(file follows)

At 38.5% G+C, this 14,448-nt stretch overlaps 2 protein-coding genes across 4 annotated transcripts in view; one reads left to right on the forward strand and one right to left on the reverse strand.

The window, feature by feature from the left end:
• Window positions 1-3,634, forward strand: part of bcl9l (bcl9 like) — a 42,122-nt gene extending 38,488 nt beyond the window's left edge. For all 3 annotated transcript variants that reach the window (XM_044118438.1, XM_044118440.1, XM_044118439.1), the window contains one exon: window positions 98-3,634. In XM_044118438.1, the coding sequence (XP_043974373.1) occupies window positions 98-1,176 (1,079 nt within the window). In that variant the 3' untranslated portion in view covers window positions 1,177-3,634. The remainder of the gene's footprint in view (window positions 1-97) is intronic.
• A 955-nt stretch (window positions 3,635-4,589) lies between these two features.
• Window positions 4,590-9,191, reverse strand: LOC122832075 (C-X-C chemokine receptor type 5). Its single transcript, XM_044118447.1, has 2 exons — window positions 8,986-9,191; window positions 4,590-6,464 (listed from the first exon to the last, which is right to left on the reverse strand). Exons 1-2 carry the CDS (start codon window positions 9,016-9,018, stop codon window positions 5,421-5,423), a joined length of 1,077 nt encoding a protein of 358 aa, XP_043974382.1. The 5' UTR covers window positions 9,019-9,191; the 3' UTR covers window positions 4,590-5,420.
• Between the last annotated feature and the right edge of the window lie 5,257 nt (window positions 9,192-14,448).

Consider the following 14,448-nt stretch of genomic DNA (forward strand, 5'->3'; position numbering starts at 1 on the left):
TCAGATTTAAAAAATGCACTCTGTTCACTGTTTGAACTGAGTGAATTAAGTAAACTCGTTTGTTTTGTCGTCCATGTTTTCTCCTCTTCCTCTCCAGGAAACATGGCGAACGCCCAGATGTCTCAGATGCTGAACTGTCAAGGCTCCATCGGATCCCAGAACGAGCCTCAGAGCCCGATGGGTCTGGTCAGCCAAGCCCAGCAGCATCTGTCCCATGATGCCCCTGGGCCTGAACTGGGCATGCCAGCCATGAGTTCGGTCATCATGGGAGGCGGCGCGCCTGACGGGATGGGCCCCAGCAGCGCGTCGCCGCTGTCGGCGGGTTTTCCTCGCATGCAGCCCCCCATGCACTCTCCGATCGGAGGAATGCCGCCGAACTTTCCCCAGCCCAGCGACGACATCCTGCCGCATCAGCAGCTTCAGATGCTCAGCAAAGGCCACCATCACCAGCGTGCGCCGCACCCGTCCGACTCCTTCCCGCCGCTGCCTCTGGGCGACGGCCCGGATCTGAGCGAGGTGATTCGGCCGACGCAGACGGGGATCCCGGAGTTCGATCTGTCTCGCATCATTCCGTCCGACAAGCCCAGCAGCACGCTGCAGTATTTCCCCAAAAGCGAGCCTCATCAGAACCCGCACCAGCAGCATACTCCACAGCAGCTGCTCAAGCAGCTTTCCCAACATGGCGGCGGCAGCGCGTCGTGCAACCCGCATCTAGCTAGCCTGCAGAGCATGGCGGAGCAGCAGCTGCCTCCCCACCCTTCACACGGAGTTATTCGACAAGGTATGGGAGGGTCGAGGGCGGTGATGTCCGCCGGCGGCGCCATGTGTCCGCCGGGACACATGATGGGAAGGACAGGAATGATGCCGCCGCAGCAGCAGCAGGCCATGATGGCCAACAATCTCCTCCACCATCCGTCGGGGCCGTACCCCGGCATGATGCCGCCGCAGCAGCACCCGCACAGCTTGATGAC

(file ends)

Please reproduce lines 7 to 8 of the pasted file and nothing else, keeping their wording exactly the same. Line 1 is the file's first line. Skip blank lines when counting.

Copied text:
Consider the following 14,448-nt stretch of genomic DNA (forward strand, 5'->3'; position numbering starts at 1 on the left):
TCAGATTTAAAAAATGCACTCTGTTCACTGTTTGAACTGAGTGAATTAAGTAAACTCGTTTGTTTTGTCGTCCATGTTTTCTCCTCTTCCTCTCCAGGAAACATGGCGAACGCCCAGATGTCTCAGATGCTGAACTGTCAAGGCTCCATCGGATCCCAGAACGAGCCTCAGAGCCCGATGGGTCTGGTCAGCCAAGCCCAGCAGCATCTGTCCCATGATGCCCCTGGGCCTGAACTGGGCATGCCAGCCATGAGTTCGGTCATCATGGGAGGCGGCGCGCCTGACGGGATGGGCCCCAGCAGCGCGTCGCCGCTGTCGGCGGGTTTTCCTCGCATGCAGCCCCCCATGCACTCTCCGATCGGAGGAATGCCGCCGAACTTTCCCCAGCCCAGCGACGACATCCTGCCGCATCAGCAGCTTCAGATGCTCAGCAAAGGCCACCATCACCAGCGTGCGCCGCACCCGTCCGACTCCTTCCCGCCGCTGCCTCTGGGCGACGGCCCGGATCTGAGCGAGGTGATTCGGCCGACGCAGACGGGGATCCCGGAGTTCGATCTGTCTCGCATCATTCCGTCCGACAAGCCCAGCAGCACGCTGCAGTATTTCCCCAAAAGCGAGCCTCATCAGAACCCGCACCAGCAGCATACTCCACAGCAGCTGCTCAAGCAGCTTTCCCAACATGGCGGCGGCAGCGCGTCGTGCAACCCGCATCTAGCTAGCCTGCAGAGCATGGCGGAGCAGCAGCTGCCTCCCCACCCTTCACACGGAGTTATTCGACAAGGTATGGGAGGGTCGAGGGCGGTGATGTCCGCCGGCGGCGCCATGTGTCCGCCGGGACACATGATGGGAAGGACAGGAATGATGCCGCCGCAGCAGCAGCAGGCCATGATGGCCAACAATCTCCTCCACCATCCGTCGGGGCCGTACCCCGGCATGATGCCGCCGCAGCAGCACCCGCACAGCTTGATGAC